We need to abolish the curfew


The 10pm curfew is counterproductive and will hurt the hospitality sector

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Image by Christian Birkholz

By Lizzie Martin

“Drink earlier, drink faster, drink stronger,” was my coworker’s suggestion for Boris Johnson’s new slogan as he announced the 10pm curfew for pubs and restaurants. Already, social media was alerting us that neighbouring businesses were pushing their happy hours earlier and earlier in an attempt to compensate for the hours of serving time they were losing. Lunchtime jagerbombs, anyone?

With the R rate racing up exponentially, it’s clear that more needs to be done to protect the country and its people from the threat of COVID-19. However, as a worker in the hospitality industry, it’s difficult not to feel as though the 10pm curfew imposed on September 24 could potentially do more damage than good.

It’s a viewpoint that my colleagues and I are not alone in. With MPs such as Andy Burnham and York’s Rachael Maskell calling for an urgent review of the policy and the #cancelthecurfew movement gaining thousands of voices on social media, it’s clear to see that the government’s policy is far from universally popular. But is it scientifically worth it, or merely a cruel blow to an industry that’s already on its knees? Pubs across the United Kingdom have reported that sales are down 37 per cent from last year, with the chief executive of UKHospitality, Kate Nicholls, saying that the curfew is ‘quickly killing our sector’, with many companies set to go out of business if the trends continue. Workers’ hours have been slashed, with some of my full-time colleagues going down to 3 days a week and part-timers potentially getting no shifts at all.  In fact, a report for the British Beer & Pubs Association showed a bleak prediction - that a third of jobs were at risk of disappearing, and that a quarter of pubs across the country could be forced to close if things don’t change. Introducing a policy that further damages a sector which contributes nearly 4 per cent  to the UK’s GDP is a move which therefore seems illogical in a time where the economy is so shaky.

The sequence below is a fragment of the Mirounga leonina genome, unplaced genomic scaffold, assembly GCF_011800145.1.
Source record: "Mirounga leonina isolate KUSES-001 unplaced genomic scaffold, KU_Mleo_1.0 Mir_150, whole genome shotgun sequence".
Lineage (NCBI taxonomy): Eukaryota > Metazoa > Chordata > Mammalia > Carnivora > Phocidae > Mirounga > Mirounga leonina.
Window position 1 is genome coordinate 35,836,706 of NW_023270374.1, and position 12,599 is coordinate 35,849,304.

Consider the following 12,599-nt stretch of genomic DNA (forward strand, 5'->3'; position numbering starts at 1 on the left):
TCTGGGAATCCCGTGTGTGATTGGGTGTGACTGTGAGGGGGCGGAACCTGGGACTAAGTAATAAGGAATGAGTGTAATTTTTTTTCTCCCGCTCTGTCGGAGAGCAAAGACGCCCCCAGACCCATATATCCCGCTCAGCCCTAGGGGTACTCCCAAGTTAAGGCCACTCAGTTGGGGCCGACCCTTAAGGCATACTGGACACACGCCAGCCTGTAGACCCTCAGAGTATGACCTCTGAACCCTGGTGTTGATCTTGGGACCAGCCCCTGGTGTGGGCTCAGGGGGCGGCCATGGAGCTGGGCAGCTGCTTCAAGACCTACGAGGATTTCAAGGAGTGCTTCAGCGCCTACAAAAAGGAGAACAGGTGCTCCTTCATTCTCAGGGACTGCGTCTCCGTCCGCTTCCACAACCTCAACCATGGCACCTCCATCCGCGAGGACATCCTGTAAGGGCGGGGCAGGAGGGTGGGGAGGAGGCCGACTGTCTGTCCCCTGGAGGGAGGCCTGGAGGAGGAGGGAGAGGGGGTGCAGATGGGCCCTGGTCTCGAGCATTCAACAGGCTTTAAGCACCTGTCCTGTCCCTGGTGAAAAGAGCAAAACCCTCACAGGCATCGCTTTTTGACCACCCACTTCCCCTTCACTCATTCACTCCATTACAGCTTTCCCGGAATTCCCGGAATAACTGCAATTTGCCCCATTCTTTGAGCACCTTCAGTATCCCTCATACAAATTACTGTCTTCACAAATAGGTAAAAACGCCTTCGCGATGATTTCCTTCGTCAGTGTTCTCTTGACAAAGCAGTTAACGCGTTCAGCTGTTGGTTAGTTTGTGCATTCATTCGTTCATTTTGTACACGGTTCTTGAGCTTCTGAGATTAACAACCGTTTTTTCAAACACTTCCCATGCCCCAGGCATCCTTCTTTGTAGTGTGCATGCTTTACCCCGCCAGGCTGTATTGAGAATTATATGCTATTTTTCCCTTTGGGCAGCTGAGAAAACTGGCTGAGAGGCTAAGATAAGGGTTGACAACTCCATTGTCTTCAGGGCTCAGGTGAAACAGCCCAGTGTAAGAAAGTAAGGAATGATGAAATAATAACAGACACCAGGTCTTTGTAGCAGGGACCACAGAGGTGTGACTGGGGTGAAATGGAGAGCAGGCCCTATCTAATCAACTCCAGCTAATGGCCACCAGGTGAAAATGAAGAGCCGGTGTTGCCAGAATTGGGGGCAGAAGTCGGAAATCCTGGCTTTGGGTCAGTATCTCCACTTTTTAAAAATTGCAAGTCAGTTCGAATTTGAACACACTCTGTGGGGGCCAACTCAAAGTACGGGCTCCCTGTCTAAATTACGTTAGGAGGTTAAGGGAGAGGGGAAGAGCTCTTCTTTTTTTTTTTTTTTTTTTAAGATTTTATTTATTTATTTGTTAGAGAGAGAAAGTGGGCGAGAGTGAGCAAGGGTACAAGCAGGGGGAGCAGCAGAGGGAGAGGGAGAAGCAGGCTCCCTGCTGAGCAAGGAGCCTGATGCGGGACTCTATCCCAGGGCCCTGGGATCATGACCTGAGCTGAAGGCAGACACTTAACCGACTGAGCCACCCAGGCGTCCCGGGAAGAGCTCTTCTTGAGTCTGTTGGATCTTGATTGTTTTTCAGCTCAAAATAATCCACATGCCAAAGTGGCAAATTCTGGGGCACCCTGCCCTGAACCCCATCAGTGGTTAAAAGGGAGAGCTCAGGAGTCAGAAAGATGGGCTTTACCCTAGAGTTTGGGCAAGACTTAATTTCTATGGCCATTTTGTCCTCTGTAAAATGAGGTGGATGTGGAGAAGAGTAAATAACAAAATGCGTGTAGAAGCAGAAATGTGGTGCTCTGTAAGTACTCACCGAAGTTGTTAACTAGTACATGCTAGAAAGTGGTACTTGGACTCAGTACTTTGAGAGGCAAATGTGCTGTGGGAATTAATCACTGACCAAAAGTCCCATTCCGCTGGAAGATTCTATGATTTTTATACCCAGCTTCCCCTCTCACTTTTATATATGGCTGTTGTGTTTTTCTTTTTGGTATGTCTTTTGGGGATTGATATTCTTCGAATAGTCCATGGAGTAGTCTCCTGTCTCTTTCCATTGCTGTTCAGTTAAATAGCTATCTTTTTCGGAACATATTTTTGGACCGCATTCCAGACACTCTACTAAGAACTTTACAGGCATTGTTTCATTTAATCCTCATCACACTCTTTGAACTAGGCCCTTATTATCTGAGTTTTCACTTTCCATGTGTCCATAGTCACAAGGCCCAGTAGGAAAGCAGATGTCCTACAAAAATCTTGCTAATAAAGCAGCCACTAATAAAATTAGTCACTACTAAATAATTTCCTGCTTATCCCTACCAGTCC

Concerns aren’t just about the impact on the hospitality industry, though, with many claiming that the policy is counterproductive and could actually increase the spread of COVID-19 rather than reducing it. Videos have circulated the internet showing the scenes once the pubs eject everybody onto the street at 10pm sharp- large crowds of people queueing for buses and taxis, or piling into the nearest supermarket for more alcohol so they can carry on drinking at home. With bars’ normal staggered closing times, ranging from 10pm to midnight or even later, drinkers were encouraged to leave in dribs and drabs when they’d had enough. What this policy seems to have done instead is cause everybody to neck their final pint and stumble out the pub doors at the same time. One of Johnson’s reasons for imposing the curfew in the first place is the effect that alcohol has in lowering people’s capacity for social distancing, so a policy which inherently creates more crowding seems illogical.
Not only this, but the curfew could be seen to do little but move drinkers away from an area with controlled social distancing and track and trace systems in place and into unmonitored afterparties in people’s houses. A Global Drug Survey in September showed that 48% of Britons were consuming more alcohol now than before the pandemic, and that the proportion of alcohol drunk in the home rather than in licensed premises was rising too. It feels as though impact of the 10pm curfew might simply be that people roll out of the pubs at closing, go to Tesco for booze and then have their mates back to drink in their kitchens, presumably sometimes in numbers larger than six.

At the very least, the government owes it to the hospitality industry to publish any evidence provided by SAGE or another scientific body that shows the curfew is genuinely necessary to minimise the spread of COVID-19. And with a vote on the curfew measures expected sometime over the next week and a cross-party group of more than 25 MPs leading the charge against the policy, there is some cause for hospitality businesses to have hope that the end of the curfew is in sight. But if it remains in place, without significant financial backing from the government, the effects could be crippling not only for the hospitality industry but for the country’s economy as a whole.